Subsections


D.3 Lagrangian mechanics

This note gives the derivations for the addendum on the Lagrangian equations of motion.


D.3.1 Lagrangian equations of motion

To derive the nonrelativistic Lagrangian, consider the system to be build up from elementary particles numbered by an index $j$. You may think of these particles as the atoms you would use if you would do a molecular dynamics computation of the system. Because the system is assumed to be fully determined by the generalized coordinates, the position of each individual particle is fully fixed by the generalized coordinates and maybe time. (For example, it is implicit in a solid body approximation that the atoms are held rigidly in their relative position. Of course, that is approximate; you pay some price for avoiding a full molecular dynamics simulation.)

Newton’s second law says that the motion of each individual particle $j$ is governed by

\begin{displaymath}
m_j \frac{{\rm d}^2 {\skew0\vec r}_j}{{\rm d}t^2} =
- \frac{\partial V}{\partial {\skew0\vec r}_j} + \vec F'_j
\end{displaymath}

where the derivative of the potential $V$ can be taken to be its gradient, if you (justly) object to differentiating with respect to vectors, and $\vec{F}'_j$ indicates any part of the force not described by the potential.

Now consider an infinitesimal virtual displacement of the system from its normal evolution in time. It produces an infinitesimal change in position $\delta{\skew0\vec r}_j(t)$ for each particle. After such a displacement, ${\skew0\vec r}_j+\delta{\skew0\vec r}_j$ of course no longer satisfies the correct equations of motion, but the kinetic and potential energies still exist.

In the equation of motion for the correct position ${\skew0\vec r}_j$ above, take the mass times acceleration to the other side, multiply by the virtual displacement, sum over all particles $j$, and integrate over an arbitrary time interval:

\begin{displaymath}
0 = \int_{t_1}^{t_2} \sum_j \left[- m_j \frac{{\rm d}^2 {\...
..._j}
+ \vec F'_j\right]\cdot\delta{\skew0\vec r}_j{\,\rm d}t
\end{displaymath}

Multiply out and integrate the first term by parts:

\begin{displaymath}
0 = \int_{t_1}^{t_2} \sum_j
\left[
m_j \frac{{\rm d}{\...
..._j
+ \vec F'_j \delta {\skew0\vec r}_j
\right] {\,\rm d}t
\end{displaymath}

The virtual displacements of interest here are only nonzero over a limited range of times, so the integration by parts did not produce any end point values.

Recognize the first two terms within the brackets as the virtual change in the Lagrangian due to the virtual displacement at that time. Note that this requires that the potential energy depends only on the position coordinates and time, and not also on the time derivatives of the position coordinates. You get

\begin{displaymath}
0 = \delta \int_{t_1}^{t_2} {\cal L}{\,\rm d}t
+ \int_{t...
... \left[\vec F'_j\cdot\delta{\skew0\vec r}_j\right] {\,\rm d}t
\end{displaymath} (D.3)

In case that the additional forces $\vec{F}'_j$ are zero, this produces the action principle: the time integral of the Lagrangian is unchanged under infinitesimal virtual displacements of the system, assuming that they vanish at the end points of integration. More generally, for the virtual work by the additional forces to be zero will require that the virtual displacements respect the rigid constraints, if any. The infinite work done in violating a rigid constraint is not modeled by the potential $V$ in any normal implementation.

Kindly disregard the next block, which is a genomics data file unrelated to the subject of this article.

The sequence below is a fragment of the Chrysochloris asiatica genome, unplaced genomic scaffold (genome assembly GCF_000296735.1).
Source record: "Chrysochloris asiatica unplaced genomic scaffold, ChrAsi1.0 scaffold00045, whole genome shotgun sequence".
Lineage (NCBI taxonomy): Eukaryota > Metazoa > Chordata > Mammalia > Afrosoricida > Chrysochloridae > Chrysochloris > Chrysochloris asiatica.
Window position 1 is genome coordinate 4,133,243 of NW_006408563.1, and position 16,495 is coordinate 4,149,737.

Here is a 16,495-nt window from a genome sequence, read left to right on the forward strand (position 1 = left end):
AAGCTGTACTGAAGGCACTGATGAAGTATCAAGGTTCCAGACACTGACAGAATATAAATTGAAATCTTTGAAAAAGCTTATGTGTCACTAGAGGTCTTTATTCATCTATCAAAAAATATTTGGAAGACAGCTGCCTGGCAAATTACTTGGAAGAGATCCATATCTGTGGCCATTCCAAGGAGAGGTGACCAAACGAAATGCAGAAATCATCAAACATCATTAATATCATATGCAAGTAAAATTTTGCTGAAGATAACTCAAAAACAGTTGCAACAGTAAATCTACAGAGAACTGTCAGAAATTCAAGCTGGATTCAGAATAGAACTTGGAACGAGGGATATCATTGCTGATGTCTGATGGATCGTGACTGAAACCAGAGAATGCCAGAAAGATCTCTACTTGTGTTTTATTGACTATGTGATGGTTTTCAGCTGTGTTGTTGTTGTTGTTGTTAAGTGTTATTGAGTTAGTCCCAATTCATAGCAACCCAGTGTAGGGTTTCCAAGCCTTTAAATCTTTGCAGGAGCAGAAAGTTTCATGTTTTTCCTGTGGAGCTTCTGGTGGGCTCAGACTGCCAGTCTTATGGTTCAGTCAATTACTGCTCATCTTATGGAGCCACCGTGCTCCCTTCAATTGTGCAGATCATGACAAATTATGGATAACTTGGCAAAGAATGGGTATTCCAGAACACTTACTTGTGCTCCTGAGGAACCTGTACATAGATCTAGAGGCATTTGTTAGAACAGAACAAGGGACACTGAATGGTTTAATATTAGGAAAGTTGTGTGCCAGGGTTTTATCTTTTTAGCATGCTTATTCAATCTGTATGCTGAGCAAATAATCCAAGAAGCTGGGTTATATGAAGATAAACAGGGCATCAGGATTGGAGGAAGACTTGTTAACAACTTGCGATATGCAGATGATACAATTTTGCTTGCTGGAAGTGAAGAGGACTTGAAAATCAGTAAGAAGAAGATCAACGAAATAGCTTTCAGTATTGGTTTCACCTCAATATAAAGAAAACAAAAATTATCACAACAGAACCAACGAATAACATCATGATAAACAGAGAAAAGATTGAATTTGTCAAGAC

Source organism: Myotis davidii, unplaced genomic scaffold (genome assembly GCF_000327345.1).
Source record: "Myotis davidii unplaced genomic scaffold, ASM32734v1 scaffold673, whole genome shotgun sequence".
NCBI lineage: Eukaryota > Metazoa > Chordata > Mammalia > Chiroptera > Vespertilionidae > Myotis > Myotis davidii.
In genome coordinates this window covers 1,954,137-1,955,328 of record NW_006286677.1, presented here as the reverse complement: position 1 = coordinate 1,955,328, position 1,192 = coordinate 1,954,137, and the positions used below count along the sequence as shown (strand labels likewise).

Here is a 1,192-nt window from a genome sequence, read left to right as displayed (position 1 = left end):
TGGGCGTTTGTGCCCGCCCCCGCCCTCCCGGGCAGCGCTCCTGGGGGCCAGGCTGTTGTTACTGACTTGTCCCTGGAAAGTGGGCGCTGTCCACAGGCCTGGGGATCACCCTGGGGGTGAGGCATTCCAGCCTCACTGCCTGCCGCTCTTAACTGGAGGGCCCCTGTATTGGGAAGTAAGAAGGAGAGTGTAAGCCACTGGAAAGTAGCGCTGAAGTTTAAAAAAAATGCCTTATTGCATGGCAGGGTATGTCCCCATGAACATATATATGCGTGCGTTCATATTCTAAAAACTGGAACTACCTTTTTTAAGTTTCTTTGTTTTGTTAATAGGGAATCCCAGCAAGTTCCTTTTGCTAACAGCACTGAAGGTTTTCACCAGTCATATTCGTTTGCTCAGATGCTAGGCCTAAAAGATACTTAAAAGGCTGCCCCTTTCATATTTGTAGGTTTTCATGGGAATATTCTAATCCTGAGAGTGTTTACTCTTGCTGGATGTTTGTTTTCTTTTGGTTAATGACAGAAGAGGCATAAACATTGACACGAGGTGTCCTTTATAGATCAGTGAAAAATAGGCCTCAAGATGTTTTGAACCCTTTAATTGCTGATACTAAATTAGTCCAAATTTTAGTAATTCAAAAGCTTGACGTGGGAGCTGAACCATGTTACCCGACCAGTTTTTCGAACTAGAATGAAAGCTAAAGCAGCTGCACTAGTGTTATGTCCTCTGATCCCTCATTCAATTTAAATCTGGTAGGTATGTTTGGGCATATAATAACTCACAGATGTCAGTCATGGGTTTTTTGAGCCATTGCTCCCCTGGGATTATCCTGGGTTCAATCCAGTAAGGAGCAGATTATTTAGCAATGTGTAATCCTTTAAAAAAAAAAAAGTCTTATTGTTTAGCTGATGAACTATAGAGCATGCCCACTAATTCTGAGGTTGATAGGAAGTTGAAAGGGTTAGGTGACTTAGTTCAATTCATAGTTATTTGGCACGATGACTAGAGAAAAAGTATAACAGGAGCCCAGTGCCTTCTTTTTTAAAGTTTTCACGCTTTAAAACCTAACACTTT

Unchanging action is an integral equation involving the Lagrangian. To get ordinary differential equations, take the virtual change in position to be that due to an infinitesimal change $\delta{q}_k(t)$ in a single generic generalized coordinate. Represent the change in the Lagrangian in the expression above by its partial derivatives, and the same for $\delta{\skew0\vec r}_j$:

\begin{displaymath}
0 =
\int_{t_1}^{t_2}
\left[
\frac{\partial{\cal L}}{...
...al{\skew0\vec r}_j}{\partial q_k}\delta q_k\right] {\,\rm d}t
\end{displaymath}

The integrand in the final term is by definition the generalized force $Q_k$ multiplied by $\delta{q}_k$. In the first integral, the second term can be integrated by parts, and then the integrals can be combined to give

\begin{displaymath}
0 =
\int_{t_1}^{t_2}
\left[
\frac{\partial{\cal L}}{...
...artial\dot q_k}\right)
+ Q_k
\right]\delta q_k {\,\rm d}t
\end{displaymath}

Now suppose that there is any time at which the expression within the square brackets is nonzero. Then a virtual change $\delta{q}_k$ that is only nonzero in a very small time interval around that time, and everywhere positive in that small interval, would produce a nonzero right hand side in the above equation, but it must be zero. Therefore, the expression within brackets must be zero at all times. That gives the Lagrangian equations of motion, because the expression between parentheses is defined as the canonical momentum.


D.3.2 Hamiltonian dynamics

To derive the Hamiltonian equations, consider the general differential of the Hamiltonian function (regardless of any motion that may go on). According to the given definition of the Hamiltonian function, and using a total differential for ${\rm d}{\cal L}$,

\begin{displaymath}
{\rm d}H =
\left(\sum_k p^{\rm {c}}_k{\rm d}\dot q_k\rig...
... q_k\right)
- \frac{\partial {\cal L}}{\partial t} {\rm d}t
\end{displaymath}